Indeed, if we are to speak the truth boldly, without any reserve, Manes, who for having been the first, they say, to venture to entertain the Manichæan view, gave his name to that heresy, may fairly be considered the less offensive of the two. I say this, just as if one had to choose between a viper and an asp for the most affection towards man; still, if we consider, there is some difference between brutes 186 . Does not a comparison of doctrines show that those older heretics are less intolerable than these? Manes thought he was pleading on the side of the Origin of Good, when he represented that Evil could derive thence none of its causes; so he linked the chain of things which are on the list of the bad to a separate Principle, in his character of the Almightys champion, and in his pious aversion to put the blame of any unjustifiable aberrations upon that Source of Good; not perceiving, with his narrow understanding, that it is impossible even to conceive of God as the fashioner of evil, or on the other hand, of any other First Principle besides Him. There might be a long discussion on this point, but it is beside our present purpose. We mentioned Manes statements only in order to show, that he at all events thought it his duty to separate evil from anything to do with God. But the blasphemous error with regard to the Son, which these men systematize, is much more terrible. Like the others, they explain the existence of evil by a contrariety in respect of Being; but when they declare, besides this, that the God of the universe is actually the Maker of this alien production, and say that this “generation” formed by Him into a substance possesses a nature foreign to that of its Maker, they exhibit therein more of impiety than the aforesaid sect; for they not only give a personal existence to that which in its nature is opposed to good, but they say that a Good Deity is the Cause of another Deity who in nature diverges from His; and they all but openly exclaim in their teaching, that there is in existence something opposite to the nature of the good, deriving its personality from the good itself. For when we know the Fathers substance to be good, and therefore find that the Sons substance, owing to its being unlike the Fathers in its nature (which is the tenet of this heresy), is amongst the contrary predicables, what is thereby proved? Why, not only that the opposite to the good subsists, but that this contrary comes from the good itself. I declare this to be more horrible even than the irrationality of the Manichees.
But if they repudiate this blasphemy from their system, though it is the logical carrying out of their teaching, and if they say that the Only-begotten has inherited the excellences of the Father, not as being really His Son, but—so does it please these misbelievers—as rep. LXXXIV ceiving His personality by an act of creation, let us look into this too, and see whether such an idea can be reasonably entertained. If, then, it were granted that it is as they think, viz., that the Lord of all things has not inherited as being a true Son, but that He rules a kindred of created things, being Himself made and created, how will the rest of creation accept this rule and not rise in revolt, being thus thrust down from kinship to subjection and condemned, though not a whit behind Him in natural prerogative (both being created), to serve and bend beneath a kinsman after all. That were like a usurpation, viz. not to assign the command to a superiority of Being, but to divide a creation that retains by right of nature equal privileges into slaves and a ruling power, one part in command, the other in subjection; as if, as the result of an arbitrary distribution 187 , these same privileges had been piled at random on one who after that distribution got preferred to his equals. Even man did not share his honour with the brutes, before he received his dominion over them; his prerogative of reason gave him the title to command; he was set over them, because of a variance of his nature in the direction of superiority. And human governments experience such quickly-repeated revolutions for this very reason, that it is impracticable that those to whom nature has given equal rights should be excluded from power, but her impulse is instinct in all to make themselves equal with the dominant party, when all are of the same blood.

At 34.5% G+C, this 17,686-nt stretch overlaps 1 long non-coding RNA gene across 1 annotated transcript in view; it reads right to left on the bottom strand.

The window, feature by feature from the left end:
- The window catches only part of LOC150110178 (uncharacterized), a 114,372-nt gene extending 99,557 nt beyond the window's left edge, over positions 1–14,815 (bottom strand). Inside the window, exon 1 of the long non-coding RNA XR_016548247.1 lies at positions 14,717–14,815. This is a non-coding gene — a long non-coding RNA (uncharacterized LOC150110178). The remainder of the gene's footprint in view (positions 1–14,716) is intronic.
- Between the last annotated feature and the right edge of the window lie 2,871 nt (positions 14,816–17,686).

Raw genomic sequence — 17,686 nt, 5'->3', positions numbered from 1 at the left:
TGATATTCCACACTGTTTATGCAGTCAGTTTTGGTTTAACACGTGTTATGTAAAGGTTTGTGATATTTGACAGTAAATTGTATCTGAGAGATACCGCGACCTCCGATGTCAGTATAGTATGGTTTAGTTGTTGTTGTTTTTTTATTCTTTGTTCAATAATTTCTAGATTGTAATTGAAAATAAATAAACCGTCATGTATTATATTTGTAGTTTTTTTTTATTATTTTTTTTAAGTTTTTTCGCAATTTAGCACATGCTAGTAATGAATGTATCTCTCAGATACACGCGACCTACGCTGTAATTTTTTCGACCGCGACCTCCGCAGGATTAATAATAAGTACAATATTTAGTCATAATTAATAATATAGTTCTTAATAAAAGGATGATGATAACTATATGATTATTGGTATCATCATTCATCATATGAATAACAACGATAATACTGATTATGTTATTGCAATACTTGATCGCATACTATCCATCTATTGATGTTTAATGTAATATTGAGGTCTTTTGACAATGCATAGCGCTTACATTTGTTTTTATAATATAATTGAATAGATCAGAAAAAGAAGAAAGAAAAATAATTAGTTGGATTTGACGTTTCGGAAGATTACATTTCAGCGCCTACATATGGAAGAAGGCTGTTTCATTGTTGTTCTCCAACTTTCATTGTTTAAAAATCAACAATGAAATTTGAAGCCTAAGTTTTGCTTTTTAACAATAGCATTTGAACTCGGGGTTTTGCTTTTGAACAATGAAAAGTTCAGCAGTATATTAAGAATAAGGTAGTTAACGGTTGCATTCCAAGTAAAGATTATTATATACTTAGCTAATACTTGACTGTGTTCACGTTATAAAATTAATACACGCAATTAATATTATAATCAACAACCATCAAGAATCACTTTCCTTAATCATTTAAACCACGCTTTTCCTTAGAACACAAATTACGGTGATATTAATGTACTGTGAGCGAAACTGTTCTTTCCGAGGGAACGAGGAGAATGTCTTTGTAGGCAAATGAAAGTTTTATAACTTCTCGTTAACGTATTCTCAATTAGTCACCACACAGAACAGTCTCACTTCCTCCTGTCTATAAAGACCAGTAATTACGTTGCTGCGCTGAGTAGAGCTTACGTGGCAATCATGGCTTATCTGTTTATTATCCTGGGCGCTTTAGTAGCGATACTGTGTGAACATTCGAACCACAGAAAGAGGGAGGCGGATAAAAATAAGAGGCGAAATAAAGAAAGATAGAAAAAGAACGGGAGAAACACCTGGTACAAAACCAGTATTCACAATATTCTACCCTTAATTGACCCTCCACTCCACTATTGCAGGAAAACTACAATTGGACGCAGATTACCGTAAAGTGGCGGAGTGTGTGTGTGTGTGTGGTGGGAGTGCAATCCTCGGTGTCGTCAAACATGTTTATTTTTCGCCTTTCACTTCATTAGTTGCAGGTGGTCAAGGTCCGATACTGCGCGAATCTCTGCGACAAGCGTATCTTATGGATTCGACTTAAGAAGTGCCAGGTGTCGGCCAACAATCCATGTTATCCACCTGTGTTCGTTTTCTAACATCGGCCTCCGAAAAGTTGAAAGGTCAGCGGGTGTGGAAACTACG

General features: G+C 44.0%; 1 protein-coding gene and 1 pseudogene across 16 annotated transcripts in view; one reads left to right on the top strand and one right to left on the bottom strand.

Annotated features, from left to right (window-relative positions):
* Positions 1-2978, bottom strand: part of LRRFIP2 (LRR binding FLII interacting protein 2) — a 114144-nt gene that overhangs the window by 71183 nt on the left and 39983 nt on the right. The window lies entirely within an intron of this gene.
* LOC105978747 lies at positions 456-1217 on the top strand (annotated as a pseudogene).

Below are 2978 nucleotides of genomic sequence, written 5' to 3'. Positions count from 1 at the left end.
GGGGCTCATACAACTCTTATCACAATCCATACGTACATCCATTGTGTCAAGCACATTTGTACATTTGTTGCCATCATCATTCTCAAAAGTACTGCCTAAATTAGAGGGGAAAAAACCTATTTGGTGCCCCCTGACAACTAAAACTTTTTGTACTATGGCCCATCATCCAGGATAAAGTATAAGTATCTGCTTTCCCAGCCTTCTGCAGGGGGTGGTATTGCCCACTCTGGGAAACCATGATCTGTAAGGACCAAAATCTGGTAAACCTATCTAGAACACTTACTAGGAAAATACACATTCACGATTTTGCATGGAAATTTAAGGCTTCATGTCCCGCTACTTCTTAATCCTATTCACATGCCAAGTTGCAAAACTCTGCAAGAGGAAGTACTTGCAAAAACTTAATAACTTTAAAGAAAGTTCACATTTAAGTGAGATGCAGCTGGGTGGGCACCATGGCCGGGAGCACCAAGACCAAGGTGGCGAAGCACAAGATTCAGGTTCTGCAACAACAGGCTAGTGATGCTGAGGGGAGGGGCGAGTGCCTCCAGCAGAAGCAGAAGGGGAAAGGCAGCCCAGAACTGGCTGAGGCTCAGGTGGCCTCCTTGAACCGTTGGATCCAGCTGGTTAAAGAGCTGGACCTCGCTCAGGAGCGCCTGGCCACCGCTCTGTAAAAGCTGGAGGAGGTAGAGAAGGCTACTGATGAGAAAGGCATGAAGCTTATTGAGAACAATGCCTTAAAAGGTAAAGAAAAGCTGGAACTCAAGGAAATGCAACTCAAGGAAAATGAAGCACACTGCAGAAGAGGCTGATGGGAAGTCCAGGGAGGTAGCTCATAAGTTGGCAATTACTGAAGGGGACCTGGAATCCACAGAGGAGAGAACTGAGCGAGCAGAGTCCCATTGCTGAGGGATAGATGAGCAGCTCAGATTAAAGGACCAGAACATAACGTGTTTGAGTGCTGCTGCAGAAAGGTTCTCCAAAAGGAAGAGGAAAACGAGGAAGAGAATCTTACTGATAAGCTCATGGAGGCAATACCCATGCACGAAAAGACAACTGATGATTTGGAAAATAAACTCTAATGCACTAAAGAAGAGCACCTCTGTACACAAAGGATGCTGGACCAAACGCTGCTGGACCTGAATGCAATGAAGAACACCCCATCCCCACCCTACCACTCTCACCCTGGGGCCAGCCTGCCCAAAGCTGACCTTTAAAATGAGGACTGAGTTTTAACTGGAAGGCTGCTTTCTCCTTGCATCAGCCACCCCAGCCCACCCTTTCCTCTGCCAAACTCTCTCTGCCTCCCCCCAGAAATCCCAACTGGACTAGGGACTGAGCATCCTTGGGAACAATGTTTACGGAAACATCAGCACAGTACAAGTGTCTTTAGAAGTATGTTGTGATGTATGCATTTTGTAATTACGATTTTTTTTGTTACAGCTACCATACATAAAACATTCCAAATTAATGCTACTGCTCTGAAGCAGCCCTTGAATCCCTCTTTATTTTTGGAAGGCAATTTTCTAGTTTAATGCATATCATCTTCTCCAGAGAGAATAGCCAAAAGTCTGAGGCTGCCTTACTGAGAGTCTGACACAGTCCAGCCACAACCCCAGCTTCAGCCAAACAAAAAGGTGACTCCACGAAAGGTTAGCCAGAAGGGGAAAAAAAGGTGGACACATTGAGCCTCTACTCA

How, too, will it be true that “all things were made by Him,” if it is true that the Son Himself is one of the things made? Either He must have made Himself, for that text to be true, and so this unreasonableness which they have devised to harm our Faith will recoil with all its force upon themselves; or else, if this is absurdly unnatural, that affirmation that the whole creation was made by Him will be proved to have no ground to stand on. The withdrawal of one makes “all” a false statement. So that, from this definition of the Son as a created being, one of two vicious and absurd alternatives is inevitable; either that He is not the Author of all created things, seeing that He, who, they insist, is one of those works, must be withdrawn from the “all;” or else, that He is exhibited as the maker of Himself, seeing that the preaching that without Him was not anything (made) that was made is not a lie. So much for their teaching.
ὑπεναντίως, i.e. as logical “contraries” differ from each other. This is not an Aristotelian, but a Neo-Platonic use of the word (i.e. Ammonius, a.d. 390, &c.). It occurs so again in this Book frequently.LXXXIII:184
πλὴν ἀλλ᾽ ἐπειδή ἐστι καὶ ἐν θηριοις κρίοις.LXXXIV:187
arbitrary distribution, ἀποκληρώσεως: κατ᾽ ἀποκλήρωσιν “at random,” is also used by Sextus Empiric. (a.d. 200), Clem. Alex., and Greg Naz.